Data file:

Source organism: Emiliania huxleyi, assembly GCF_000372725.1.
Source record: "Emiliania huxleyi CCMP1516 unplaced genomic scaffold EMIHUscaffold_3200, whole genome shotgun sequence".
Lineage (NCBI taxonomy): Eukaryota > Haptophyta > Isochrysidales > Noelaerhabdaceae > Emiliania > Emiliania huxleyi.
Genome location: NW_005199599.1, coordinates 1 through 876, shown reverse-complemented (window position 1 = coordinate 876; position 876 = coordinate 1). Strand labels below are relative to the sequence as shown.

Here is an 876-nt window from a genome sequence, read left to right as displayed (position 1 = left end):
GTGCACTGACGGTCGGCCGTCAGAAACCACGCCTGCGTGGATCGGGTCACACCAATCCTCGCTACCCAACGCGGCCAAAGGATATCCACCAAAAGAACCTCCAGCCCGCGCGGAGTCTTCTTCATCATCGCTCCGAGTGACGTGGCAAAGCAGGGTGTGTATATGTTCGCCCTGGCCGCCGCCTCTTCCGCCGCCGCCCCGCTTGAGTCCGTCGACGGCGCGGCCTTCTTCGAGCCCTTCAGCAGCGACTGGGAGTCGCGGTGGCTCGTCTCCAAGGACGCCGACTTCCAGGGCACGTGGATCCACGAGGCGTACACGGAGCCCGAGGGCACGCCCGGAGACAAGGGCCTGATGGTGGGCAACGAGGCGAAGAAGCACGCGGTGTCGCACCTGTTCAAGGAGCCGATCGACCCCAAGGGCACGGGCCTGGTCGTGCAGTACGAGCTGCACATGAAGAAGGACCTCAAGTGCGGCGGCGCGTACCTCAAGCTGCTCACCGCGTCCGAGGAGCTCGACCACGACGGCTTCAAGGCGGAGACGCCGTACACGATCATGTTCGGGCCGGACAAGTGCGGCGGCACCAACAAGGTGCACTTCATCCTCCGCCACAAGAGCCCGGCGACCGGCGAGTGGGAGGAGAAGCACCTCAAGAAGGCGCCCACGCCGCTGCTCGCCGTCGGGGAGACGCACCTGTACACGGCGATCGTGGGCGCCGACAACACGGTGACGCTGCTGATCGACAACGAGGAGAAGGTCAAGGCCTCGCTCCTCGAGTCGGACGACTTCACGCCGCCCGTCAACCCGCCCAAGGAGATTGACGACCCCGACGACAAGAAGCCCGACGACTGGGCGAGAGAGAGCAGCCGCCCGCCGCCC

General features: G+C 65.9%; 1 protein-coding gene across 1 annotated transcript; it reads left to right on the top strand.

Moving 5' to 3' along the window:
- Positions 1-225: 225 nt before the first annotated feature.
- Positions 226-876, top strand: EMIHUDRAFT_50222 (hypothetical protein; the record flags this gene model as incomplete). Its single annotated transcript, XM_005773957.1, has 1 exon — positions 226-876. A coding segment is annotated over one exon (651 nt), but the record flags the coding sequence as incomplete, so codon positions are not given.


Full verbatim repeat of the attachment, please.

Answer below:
Source organism: Emiliania huxleyi, assembly GCF_000372725.1.
Source record: "Emiliania huxleyi CCMP1516 unplaced genomic scaffold EMIHUscaffold_3200, whole genome shotgun sequence".
Lineage (NCBI taxonomy): Eukaryota > Haptophyta > Isochrysidales > Noelaerhabdaceae > Emiliania > Emiliania huxleyi.
Genome location: NW_005199599.1, coordinates 1 through 876, shown reverse-complemented (window position 1 = coordinate 876; position 876 = coordinate 1). Strand labels below are relative to the sequence as shown.

Here is an 876-nt window from a genome sequence, read left to right as displayed (position 1 = left end):
GTGCACTGACGGTCGGCCGTCAGAAACCACGCCTGCGTGGATCGGGTCACACCAATCCTCGCTACCCAACGCGGCCAAAGGATATCCACCAAAAGAACCTCCAGCCCGCGCGGAGTCTTCTTCATCATCGCTCCGAGTGACGTGGCAAAGCAGGGTGTGTATATGTTCGCCCTGGCCGCCGCCTCTTCCGCCGCCGCCCCGCTTGAGTCCGTCGACGGCGCGGCCTTCTTCGAGCCCTTCAGCAGCGACTGGGAGTCGCGGTGGCTCGTCTCCAAGGACGCCGACTTCCAGGGCACGTGGATCCACGAGGCGTACACGGAGCCCGAGGGCACGCCCGGAGACAAGGGCCTGATGGTGGGCAACGAGGCGAAGAAGCACGCGGTGTCGCACCTGTTCAAGGAGCCGATCGACCCCAAGGGCACGGGCCTGGTCGTGCAGTACGAGCTGCACATGAAGAAGGACCTCAAGTGCGGCGGCGCGTACCTCAAGCTGCTCACCGCGTCCGAGGAGCTCGACCACGACGGCTTCAAGGCGGAGACGCCGTACACGATCATGTTCGGGCCGGACAAGTGCGGCGGCACCAACAAGGTGCACTTCATCCTCCGCCACAAGAGCCCGGCGACCGGCGAGTGGGAGGAGAAGCACCTCAAGAAGGCGCCCACGCCGCTGCTCGCCGTCGGGGAGACGCACCTGTACACGGCGATCGTGGGCGCCGACAACACGGTGACGCTGCTGATCGACAACGAGGAGAAGGTCAAGGCCTCGCTCCTCGAGTCGGACGACTTCACGCCGCCCGTCAACCCGCCCAAGGAGATTGACGACCCCGACGACAAGAAGCCCGACGACTGGGCGAGAGAGAGCAGCCGCCCGCCGCCC

General features: G+C 65.9%; 1 protein-coding gene across 1 annotated transcript; it reads left to right on the top strand.

Moving 5' to 3' along the window:
- Positions 1-225: 225 nt before the first annotated feature.
- Positions 226-876, top strand: EMIHUDRAFT_50222 (hypothetical protein; the record flags this gene model as incomplete). Its single annotated transcript, XM_005773957.1, has 1 exon — positions 226-876. A coding segment is annotated over one exon (651 nt), but the record flags the coding sequence as incomplete, so codon positions are not given.